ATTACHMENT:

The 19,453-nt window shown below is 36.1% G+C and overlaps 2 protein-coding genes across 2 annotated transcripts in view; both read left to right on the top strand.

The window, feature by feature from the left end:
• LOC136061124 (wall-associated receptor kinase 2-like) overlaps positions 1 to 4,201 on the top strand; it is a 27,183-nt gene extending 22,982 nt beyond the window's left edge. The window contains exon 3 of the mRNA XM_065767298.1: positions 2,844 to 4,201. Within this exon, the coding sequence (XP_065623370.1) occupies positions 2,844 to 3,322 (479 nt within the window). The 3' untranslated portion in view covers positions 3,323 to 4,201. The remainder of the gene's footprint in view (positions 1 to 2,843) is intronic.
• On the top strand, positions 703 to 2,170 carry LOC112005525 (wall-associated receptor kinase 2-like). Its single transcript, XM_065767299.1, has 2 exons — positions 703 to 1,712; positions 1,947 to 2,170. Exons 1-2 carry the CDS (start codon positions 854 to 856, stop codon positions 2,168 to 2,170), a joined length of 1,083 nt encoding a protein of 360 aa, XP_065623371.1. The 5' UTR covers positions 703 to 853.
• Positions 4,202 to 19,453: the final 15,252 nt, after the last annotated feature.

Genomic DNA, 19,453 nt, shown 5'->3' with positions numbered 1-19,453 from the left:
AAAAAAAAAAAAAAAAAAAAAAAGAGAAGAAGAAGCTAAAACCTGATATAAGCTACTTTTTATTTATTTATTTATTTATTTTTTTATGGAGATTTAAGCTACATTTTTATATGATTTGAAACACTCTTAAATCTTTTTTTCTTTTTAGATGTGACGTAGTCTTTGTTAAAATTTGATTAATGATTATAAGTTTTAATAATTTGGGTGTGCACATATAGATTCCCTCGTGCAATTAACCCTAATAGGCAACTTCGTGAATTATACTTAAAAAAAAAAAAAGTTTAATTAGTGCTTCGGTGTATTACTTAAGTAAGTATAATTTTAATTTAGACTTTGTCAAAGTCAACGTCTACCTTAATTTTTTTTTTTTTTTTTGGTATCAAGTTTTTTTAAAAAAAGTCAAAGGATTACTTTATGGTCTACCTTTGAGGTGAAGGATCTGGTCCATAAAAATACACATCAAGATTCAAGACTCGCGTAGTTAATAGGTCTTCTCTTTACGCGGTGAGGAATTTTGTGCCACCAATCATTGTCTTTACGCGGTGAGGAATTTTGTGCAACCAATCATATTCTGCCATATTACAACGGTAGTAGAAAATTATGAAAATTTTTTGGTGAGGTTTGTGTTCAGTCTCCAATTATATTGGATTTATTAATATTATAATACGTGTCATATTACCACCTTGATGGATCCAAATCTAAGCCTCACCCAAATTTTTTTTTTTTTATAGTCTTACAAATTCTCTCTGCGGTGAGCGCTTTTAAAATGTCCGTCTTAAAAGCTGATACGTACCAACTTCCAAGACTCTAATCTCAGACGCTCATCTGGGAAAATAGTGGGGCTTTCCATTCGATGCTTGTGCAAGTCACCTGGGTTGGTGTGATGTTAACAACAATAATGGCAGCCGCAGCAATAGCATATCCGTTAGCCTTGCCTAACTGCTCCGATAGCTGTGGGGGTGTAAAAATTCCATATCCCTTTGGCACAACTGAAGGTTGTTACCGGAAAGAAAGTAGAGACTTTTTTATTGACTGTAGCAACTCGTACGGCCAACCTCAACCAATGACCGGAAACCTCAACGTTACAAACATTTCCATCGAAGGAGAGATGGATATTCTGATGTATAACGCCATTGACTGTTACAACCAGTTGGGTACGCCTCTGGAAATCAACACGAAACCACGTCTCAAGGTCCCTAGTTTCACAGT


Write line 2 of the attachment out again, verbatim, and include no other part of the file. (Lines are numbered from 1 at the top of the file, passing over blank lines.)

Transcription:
The window, feature by feature from the left end: